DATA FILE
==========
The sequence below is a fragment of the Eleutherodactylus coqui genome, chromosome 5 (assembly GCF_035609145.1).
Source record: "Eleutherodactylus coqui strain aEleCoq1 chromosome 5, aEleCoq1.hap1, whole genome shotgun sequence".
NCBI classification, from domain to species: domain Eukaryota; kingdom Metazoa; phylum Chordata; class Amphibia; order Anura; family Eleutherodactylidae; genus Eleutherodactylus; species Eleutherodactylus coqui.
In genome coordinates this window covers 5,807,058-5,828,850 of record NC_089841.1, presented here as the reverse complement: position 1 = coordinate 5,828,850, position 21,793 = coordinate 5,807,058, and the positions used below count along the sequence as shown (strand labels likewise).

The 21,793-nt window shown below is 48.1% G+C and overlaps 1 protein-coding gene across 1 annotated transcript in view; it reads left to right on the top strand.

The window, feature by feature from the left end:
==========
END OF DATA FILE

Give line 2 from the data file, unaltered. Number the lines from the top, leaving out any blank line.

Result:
Source record: "Eleutherodactylus coqui strain aEleCoq1 chromosome 5, aEleCoq1.hap1, whole genome shotgun sequence".